This article has been originally published in Italian (here). Feedbacks on content and translation are appreciated. Contributions are welcome. The original article must be considered the reference in case of updates.
Tinkering, as usual, with installations, partitions and re-installations, a question came to my mind: can I transfer a full installation from one disk or partition to a different one? And how? And why? What’s the sense of life? Well, this was off topic…
As the good Capt. James T. Kirk would ask ol’ Scotty to beam him up ‘n’ down the Enterprise, so I wanted to teleport a full install, all ready and tuned, to a new target, instead of reinstalling from scratch.
The only way to know was to pile up the proper hardware and software to run some experiments, following the crazy rule not to look for any tutorial on topic. I don’t want to spoil the happy ending, but anyway nothing blew up.
In particular, I used Virtualbox to create what I needed, being sure to leave my real system untouched and able to restart from scratch in case anything goes the “f.u.c.k.” way. This is what Trekkers might recognize as the equivalent of the “red shirt” crew member ;-)).
One thing that is worth highlighting is that this procedure only requires software included in any live CD or a standard installation. I know programs like Clonezilla should do the trick but I’ve never used it and I thought it was more “natural” to trust more common and well-known system tools.
There are many reasons to call mr. Scotty instead of challenging your patience and reinstall/”clonezillate” a system:
- you are/we are/I am nerd without hope of redemption,
- available space on disk is running out,
- disk is showing mechanical problems and has to be replaced,
- installation is moved to a faster disk,
- settings of current install have to be fully saved (themes, installed programs, system settings, etc.) instead of starting from scratch,
- a voice in your head convinced you this is a good thing to do.
Whatever your reason is, let’s get it started.
A little warning: be careful where you lay your nerdy hands, you’re not just going to change the wallpaper. Any data loss or other issues is your responsibility, as well as backing up important data before you begin. So far the procedure I am going to describe has worked for me and I couldn’t find any issues. I’ll keep you updated in case something strange happens. If any step is not clear enough, don’t hesitate to ask. Suggestions and feedbacks are welcome.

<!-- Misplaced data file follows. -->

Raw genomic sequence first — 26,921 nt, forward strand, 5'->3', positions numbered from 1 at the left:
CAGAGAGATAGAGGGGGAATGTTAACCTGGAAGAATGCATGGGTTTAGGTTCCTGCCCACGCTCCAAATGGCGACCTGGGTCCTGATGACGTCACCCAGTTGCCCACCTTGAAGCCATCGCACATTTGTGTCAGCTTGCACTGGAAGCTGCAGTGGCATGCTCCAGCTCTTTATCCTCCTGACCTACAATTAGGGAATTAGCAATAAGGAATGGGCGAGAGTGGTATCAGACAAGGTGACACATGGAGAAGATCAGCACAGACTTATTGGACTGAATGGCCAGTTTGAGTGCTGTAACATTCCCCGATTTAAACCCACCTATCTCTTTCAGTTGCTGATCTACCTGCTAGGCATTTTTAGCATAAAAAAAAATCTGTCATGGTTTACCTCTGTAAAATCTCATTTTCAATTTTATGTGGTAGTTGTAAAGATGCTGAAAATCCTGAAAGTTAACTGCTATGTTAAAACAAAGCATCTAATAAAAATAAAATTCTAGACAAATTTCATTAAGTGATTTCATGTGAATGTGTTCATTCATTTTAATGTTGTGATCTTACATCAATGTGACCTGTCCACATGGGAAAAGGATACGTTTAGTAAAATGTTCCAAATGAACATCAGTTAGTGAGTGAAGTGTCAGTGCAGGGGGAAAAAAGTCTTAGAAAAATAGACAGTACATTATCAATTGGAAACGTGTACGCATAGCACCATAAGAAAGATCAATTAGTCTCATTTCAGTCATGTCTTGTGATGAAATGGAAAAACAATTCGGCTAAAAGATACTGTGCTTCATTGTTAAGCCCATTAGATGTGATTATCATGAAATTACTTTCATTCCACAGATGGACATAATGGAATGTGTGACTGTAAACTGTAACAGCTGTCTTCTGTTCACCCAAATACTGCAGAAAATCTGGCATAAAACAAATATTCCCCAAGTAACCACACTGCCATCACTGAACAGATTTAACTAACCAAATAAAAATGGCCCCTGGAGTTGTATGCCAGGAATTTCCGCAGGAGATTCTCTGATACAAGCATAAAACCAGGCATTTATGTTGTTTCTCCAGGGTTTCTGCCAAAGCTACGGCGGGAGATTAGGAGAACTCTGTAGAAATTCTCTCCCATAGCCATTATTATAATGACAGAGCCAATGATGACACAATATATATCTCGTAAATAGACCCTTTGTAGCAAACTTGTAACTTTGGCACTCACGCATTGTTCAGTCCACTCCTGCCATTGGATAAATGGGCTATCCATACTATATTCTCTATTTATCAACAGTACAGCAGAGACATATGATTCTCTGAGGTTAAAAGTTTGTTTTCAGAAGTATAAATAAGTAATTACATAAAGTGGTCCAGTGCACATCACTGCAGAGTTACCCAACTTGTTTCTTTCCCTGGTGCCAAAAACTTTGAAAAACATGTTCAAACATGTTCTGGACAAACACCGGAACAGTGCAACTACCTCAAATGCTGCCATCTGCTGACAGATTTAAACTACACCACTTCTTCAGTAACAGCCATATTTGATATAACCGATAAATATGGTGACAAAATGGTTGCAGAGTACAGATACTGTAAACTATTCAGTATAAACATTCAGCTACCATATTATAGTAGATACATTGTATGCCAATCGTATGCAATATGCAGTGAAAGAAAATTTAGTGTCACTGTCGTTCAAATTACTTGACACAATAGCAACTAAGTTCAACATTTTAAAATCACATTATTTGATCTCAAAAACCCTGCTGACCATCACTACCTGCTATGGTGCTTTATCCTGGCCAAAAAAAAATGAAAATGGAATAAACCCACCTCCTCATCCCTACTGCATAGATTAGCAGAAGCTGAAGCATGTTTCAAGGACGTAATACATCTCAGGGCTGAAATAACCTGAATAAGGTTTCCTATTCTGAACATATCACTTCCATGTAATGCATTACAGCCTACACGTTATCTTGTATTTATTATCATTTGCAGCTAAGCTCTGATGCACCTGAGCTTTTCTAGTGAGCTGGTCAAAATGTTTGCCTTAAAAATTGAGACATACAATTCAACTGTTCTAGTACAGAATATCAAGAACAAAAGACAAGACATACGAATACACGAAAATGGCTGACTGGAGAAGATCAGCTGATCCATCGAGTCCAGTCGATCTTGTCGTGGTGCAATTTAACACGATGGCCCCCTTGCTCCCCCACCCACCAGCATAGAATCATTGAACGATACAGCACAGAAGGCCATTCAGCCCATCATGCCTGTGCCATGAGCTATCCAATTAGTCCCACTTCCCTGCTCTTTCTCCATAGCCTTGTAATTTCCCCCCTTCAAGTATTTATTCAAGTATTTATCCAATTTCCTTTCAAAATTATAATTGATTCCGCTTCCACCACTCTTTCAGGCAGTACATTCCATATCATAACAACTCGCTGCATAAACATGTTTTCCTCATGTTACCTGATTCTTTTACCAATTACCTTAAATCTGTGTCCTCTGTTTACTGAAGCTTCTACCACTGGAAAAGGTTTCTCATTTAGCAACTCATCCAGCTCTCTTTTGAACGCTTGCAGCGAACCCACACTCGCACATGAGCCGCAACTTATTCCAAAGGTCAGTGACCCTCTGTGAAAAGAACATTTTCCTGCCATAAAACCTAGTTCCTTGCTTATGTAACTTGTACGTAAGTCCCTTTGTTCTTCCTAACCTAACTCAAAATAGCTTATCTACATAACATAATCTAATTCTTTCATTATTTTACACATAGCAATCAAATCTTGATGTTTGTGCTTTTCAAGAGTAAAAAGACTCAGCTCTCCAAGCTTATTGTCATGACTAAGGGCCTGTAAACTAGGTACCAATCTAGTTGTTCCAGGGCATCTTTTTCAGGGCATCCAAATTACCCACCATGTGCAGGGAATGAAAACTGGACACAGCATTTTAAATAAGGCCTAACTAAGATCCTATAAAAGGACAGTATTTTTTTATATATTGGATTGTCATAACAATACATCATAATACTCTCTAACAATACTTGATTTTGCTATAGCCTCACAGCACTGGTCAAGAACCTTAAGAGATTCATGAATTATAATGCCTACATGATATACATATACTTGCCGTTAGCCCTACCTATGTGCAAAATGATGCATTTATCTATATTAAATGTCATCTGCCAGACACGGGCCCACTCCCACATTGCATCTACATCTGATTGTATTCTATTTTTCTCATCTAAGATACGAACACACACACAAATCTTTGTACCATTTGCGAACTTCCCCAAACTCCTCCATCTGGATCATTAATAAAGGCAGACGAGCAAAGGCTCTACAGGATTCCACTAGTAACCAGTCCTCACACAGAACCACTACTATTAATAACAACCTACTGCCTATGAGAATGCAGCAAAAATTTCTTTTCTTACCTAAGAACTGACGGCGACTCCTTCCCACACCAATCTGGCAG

#0: “Starfleet” – Hardware
In Virtualbox, I made a virtual machine with two disks attached, one containing Kubuntu 10.04 “Lucid” (“target” disk, /dev/sda, 20GB) the other containing 12.04 “Precise” (“source” disk, /dev/sdd, 20GB).
Although the following example is targeted to have a dual boot environment, the procedure can be used for any of the purposes listed above.
Booting the VM through Kubuntu Precise live CD, partition scheme is as shown in the picture below.
I added to the same VM two small disks that proved useless in the end: Backup (/dev/sdb, 6GB) and 10GBDISK (/dev/sdc, 10GB).
In the most general case, target and source disks can even be connected as external storage (USB) and assembled inside the pc at a later stage. Anyway, I am not covering this case and the related differences in the procedure.
#1: “Lt. Sulu, clear the spacedock!” – Prepararing the target disk
I am going to move Precise onto the disk containing Lucid, in a dedicated partition. Procedure doesn’t change regardless target and source are disks or partitions.
Booting in live session (in order to modify partitions), I sliced /dev/sda to make room for Precise. Size of new partition (primary, /dev/sda3) is 8 GB, to be formatted in ext4.
#2: “Energize!” – File transfer